Since “Clearing Our Path” was first published in 1999, the mobile landscape has developed dramatically. Operating systems that provide text to speech, large-print and other augmentive input/output apps have opened a new world for people with vision loss.

With respect to the built environment, accessible mobile devices can offer a variety of navigation and wayfinding apps that can greatly facilitate independent travel. However, if these apps are not developed to be accessible, people relying on assistive technology, such as large-print or text-to-speech output, will not be able to realize the benefits afforded through these systems.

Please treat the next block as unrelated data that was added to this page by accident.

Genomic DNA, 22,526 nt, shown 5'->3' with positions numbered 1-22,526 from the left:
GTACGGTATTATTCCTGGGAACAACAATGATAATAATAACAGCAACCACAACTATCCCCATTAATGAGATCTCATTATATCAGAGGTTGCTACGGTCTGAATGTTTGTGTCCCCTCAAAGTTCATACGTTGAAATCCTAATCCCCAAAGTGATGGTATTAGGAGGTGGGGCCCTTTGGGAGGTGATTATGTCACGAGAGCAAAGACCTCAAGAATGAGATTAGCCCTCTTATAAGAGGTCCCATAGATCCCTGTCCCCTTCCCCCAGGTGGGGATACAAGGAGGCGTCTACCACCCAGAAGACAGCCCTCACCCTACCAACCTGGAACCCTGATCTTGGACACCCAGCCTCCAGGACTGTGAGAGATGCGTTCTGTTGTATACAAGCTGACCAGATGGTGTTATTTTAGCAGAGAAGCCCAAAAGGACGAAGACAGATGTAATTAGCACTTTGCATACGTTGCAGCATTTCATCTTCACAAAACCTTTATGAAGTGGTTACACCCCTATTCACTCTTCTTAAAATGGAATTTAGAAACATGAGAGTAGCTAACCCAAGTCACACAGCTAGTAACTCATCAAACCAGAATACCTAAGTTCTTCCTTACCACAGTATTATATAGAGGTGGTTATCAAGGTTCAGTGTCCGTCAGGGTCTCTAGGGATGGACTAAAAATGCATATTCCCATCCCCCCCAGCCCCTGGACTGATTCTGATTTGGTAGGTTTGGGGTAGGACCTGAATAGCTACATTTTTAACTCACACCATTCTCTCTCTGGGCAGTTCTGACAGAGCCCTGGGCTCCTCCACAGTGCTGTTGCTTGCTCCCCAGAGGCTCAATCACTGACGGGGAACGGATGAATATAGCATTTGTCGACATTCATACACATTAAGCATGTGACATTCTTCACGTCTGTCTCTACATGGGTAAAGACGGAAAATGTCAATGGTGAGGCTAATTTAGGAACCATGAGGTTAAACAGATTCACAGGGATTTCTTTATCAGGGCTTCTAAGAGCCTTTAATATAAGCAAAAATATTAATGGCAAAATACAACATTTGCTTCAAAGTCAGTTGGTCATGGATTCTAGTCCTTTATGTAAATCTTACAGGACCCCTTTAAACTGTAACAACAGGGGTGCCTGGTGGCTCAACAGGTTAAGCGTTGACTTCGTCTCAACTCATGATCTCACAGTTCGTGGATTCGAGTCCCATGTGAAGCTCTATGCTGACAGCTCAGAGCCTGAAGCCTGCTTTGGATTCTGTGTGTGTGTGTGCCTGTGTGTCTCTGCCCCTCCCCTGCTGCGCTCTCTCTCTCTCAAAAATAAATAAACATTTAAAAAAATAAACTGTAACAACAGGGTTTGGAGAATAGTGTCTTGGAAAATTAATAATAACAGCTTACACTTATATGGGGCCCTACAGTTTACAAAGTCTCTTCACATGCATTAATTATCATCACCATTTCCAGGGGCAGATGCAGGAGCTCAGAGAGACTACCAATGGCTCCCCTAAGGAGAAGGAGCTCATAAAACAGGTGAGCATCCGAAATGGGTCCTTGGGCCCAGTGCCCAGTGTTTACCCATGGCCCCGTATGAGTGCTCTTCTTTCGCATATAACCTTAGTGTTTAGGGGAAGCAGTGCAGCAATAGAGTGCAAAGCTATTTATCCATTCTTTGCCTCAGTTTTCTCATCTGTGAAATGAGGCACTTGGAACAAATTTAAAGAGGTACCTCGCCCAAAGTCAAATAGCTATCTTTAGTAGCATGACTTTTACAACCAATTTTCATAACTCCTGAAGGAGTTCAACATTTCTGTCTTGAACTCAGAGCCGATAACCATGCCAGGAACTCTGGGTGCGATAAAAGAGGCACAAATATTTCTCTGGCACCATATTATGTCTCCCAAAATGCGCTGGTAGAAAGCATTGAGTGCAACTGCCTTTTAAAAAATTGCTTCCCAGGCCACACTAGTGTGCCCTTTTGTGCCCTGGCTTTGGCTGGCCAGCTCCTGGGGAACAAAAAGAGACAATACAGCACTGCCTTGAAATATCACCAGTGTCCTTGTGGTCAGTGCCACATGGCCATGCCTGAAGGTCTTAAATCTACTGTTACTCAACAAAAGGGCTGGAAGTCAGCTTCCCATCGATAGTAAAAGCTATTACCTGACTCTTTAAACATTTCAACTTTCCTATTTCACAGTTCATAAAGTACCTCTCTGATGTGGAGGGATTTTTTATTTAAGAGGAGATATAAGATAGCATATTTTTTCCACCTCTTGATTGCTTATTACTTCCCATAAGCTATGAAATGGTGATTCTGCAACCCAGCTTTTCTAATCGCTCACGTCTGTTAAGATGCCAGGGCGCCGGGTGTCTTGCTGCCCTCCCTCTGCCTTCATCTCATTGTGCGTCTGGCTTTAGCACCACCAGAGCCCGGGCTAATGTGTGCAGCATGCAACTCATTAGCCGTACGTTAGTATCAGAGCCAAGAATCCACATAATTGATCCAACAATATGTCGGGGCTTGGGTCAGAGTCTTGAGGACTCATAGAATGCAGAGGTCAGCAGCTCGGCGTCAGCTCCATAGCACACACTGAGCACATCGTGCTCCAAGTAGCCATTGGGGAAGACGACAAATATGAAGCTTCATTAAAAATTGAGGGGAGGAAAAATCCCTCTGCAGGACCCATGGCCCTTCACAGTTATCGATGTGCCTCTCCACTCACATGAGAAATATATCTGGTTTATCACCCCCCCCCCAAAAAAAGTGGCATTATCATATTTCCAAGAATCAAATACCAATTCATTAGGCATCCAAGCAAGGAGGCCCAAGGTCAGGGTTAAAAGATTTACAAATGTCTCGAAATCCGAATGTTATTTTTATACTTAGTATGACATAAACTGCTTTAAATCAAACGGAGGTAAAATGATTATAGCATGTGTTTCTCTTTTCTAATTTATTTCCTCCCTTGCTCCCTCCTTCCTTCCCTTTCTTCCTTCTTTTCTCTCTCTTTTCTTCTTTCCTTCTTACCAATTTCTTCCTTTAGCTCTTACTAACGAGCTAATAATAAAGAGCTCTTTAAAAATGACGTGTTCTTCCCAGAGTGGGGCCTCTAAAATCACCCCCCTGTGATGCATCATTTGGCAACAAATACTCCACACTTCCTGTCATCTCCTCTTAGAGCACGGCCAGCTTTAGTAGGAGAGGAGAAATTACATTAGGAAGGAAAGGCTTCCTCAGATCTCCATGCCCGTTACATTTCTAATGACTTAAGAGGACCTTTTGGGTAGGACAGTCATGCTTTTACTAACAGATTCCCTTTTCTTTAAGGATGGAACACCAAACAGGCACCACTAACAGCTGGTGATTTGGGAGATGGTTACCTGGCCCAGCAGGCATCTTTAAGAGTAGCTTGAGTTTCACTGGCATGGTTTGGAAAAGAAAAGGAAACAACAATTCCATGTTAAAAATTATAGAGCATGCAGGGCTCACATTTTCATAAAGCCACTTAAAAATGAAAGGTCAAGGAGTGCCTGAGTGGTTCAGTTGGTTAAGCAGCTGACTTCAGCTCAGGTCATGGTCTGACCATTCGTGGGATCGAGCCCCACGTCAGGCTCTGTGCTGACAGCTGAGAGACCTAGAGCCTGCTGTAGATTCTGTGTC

Some general accessibility design guidelines are:

  1. Make sure built in screen reading tools like VoiceOver (iOS) and TalkBack (Android) operate well with the app
  2. Label buttons and loading states
  3. Provide clear ways to exit modals and dialogs
  4. Use descriptive language
  5. Make use of a logical hierarchy shown through headings
  6. Use alt-text for images
  7. Use sound to indicate actions and messaging

These guidelines are a minimum but should provide a sense of how accessible a mobile app would be to anyone relying on this technology.